JENNIFER LAUTERBACH ROBBINS, 46, an assistant Maryland attorney general and the principal counsel for the state's Department of Health and Mental Hygiene, died of cancer Feb. 15 at her home in Chevy Chase.

Mrs. Robbins had worked for health department for the last five years, and she had been principal counsel for the last two. Previously she had worked for two years as a lawyer in the office of civil rights in the U.S. Department of Health and Human Services in Washington.

She was born in New York City, graduated from Smith College and did postgraduate study in American history at Columbia University. She was assistant director of the Cooperative Health Information Center of Vermont, then received a law degree at the University of Denver College of Law.

Mrs. Robbins had lived in the Washington area since 1978.

Survivors include her husband, Dr. Anthony Robbins, and two sons, John Lloyd Robbins and Richard Edward Robbins, all of Chevy Chase; a sister, Ann March Lauterbach of New York City, and a brother, David Stuart Lauterbach of Lunenberg, Mass.

ALICE ALMETA BATTLE COOKS, 41, a secretary at the Labor Department for the last 13 years, died of cancer Feb. 13 at Washington Hospital Center.

Mrs. Cooks was born in Nash County, N.C., and moved to Washington in 1959. She graduated from Cardozo High School and attended the University of the District of Columbia.

Survivors include her husband, L.C. Cooks, a son, Frederick Battle, a daughter, Elmira Battle, and her mother, Mary E. Battle, all of Washington; four sisters, one brother and two grandchildren.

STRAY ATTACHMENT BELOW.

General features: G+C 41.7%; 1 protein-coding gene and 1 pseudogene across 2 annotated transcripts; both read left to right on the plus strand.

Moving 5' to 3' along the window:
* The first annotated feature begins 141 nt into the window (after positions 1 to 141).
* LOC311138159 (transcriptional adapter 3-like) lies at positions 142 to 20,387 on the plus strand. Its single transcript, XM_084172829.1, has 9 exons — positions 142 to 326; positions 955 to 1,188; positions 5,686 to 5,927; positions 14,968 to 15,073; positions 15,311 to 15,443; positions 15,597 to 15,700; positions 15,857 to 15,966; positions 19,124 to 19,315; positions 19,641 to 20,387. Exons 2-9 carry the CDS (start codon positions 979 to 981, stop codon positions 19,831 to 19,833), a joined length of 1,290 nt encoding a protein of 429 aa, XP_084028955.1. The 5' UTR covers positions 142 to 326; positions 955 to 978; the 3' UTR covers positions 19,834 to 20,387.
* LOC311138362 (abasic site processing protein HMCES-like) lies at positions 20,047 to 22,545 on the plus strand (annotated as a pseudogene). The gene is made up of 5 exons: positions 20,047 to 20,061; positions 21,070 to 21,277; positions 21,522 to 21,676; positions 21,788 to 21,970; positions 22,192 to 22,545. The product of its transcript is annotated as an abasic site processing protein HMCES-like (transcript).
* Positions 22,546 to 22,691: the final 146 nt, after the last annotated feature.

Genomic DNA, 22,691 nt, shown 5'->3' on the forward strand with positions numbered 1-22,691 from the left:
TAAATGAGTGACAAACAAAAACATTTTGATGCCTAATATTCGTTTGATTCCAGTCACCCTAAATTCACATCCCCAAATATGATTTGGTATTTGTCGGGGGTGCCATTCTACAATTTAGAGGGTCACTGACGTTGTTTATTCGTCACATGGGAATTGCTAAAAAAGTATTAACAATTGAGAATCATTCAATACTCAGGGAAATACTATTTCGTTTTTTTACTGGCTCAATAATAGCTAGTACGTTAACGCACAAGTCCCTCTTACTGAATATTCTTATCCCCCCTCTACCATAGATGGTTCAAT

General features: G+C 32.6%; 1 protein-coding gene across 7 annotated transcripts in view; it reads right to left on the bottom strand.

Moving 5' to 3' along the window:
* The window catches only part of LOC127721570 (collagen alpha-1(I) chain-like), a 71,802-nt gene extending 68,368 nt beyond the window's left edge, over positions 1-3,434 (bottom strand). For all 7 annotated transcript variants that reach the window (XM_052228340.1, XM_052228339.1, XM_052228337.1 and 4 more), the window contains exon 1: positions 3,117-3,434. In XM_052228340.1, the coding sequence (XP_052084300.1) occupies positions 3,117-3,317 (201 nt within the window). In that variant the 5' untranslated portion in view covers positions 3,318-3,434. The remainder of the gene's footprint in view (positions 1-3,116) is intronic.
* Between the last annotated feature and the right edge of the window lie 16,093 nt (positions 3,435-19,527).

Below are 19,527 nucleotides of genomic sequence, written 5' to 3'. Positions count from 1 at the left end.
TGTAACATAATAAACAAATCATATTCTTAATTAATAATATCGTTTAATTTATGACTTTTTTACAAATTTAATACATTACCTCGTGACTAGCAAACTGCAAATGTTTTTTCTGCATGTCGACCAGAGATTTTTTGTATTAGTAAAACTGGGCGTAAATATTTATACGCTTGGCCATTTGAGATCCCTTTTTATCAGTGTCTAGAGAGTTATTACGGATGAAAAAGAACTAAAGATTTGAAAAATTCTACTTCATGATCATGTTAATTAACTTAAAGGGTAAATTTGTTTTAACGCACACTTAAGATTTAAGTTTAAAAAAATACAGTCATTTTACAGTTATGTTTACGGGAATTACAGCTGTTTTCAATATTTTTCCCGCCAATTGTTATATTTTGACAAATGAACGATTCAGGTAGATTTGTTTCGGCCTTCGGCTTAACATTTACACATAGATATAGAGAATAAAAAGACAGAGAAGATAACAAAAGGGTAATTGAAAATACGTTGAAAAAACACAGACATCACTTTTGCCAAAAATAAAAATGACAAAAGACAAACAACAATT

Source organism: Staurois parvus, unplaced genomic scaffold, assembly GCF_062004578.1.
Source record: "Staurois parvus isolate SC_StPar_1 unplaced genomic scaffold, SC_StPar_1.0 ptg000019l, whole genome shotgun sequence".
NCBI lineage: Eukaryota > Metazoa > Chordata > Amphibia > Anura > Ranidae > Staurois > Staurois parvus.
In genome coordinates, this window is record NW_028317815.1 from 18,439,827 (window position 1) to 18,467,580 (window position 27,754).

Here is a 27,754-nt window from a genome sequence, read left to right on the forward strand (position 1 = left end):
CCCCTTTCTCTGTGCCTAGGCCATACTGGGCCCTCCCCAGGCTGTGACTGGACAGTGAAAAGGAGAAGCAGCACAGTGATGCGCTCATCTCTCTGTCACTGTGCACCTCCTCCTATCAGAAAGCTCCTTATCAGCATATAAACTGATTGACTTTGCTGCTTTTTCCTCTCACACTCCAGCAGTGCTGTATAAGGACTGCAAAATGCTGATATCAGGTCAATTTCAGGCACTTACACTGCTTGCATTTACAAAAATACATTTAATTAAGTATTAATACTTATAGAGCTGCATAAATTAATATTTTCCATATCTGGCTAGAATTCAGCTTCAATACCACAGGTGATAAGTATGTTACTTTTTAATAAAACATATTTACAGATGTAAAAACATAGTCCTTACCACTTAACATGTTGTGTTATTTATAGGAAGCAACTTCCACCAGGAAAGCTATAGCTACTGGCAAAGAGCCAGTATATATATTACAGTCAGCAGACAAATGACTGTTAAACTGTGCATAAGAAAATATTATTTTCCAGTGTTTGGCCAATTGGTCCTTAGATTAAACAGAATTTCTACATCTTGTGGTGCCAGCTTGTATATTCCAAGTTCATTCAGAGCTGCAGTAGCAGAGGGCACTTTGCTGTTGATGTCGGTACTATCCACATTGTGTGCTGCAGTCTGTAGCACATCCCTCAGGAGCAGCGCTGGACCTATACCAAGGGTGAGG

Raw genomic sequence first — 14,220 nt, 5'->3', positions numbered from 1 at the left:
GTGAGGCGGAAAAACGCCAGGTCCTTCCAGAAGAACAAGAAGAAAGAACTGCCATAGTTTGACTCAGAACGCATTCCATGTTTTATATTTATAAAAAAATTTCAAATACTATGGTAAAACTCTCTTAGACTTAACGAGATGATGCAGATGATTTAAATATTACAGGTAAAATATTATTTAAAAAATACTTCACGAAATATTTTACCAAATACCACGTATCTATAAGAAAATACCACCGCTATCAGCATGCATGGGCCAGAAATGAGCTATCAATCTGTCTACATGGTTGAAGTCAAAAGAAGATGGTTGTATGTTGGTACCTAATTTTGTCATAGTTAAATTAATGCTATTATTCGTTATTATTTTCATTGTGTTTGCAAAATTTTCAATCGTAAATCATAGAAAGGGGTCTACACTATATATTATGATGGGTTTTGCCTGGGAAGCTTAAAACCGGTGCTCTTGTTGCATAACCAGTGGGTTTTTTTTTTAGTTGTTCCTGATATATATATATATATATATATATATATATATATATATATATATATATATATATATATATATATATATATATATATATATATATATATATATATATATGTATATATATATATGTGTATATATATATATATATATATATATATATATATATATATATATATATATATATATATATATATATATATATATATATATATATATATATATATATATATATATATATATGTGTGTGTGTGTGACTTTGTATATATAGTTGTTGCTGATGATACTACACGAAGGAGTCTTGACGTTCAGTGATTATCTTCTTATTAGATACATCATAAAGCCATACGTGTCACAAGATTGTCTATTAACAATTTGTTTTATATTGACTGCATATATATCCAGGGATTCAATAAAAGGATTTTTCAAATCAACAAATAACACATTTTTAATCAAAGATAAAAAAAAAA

MICHAEL LEIGH GILLIKIN, 39, a native Washingtonian who was in the export-import business in Philadelphia, died Feb. 14 in a Philadelphia hospital after a heart attack.

Mr. Gillikin was a graduate of Yorktown High School in Arlington. He attended Park College in Missouri and studied for the episcopal priesthood at a monastary in New York, but left for reasons of health before completing his training. He had lived in Philadelphia since 1972.

Survivors include his wife, Patricia Ann Gillikin of Philadelphia, and his mother, Maudie Bert Gillikin of Washington.

IONA T. GREENE, 81, a retired secretary at the Interstate Commerce Commission, died Feb. 12 at the Villa Rosa Nursing Home in Mitchellville after a heart attack.

Mrs. Greene, a resident of Washington, was born in Limestone, Maine, and attended the New England Conservatory of Music. She graduated from American University and received a master's degree in music from Catholic University. She was an enthusiastic amateur pianist.

She first came to Washington in the 1930s to work at the Post Office department, then transferred to the commerce commission in the 1940s. She retired in the early 1960s.

Her marriage to Walter Greene ended in divorce.

Survivors include a brother, Mark A. Trafton of Presque Isle, Maine.

THOMAS BRADBURY BARTLETT, 61, a Washington chiropractor since 1960, died Feb. 13 at his home in Washington after a stroke.

Dr. Bartlett was born in Derry, N.H., and graduated from Lafayette College and the Palmer College of Chiropractic Medicine in Davenport, Iowa. During World War II he served in the Navy.

He was a member of the International Chiropractic Association and chairman of the Chiropractic Board of Examiners for the District of Columbia.

Survivors include his wife, Eunice Gore Bartlett of Washington; two daughters, Jean Bartlett Law of Severna Park, Md., and Betsy Jennifer Bartlett of Silver Spring; a son, Thomas Bradbury Bartlett Jr. of Washington; his father, Richard C. Bartlett of Severna Park; three brothers, Richard C. Bartlett Jr. of Annapolis, Joseph P. Bartlett of New Haven, Conn., and Peter G. Bartlett of Davenport; seven grandchildren, and two great-grandchildren.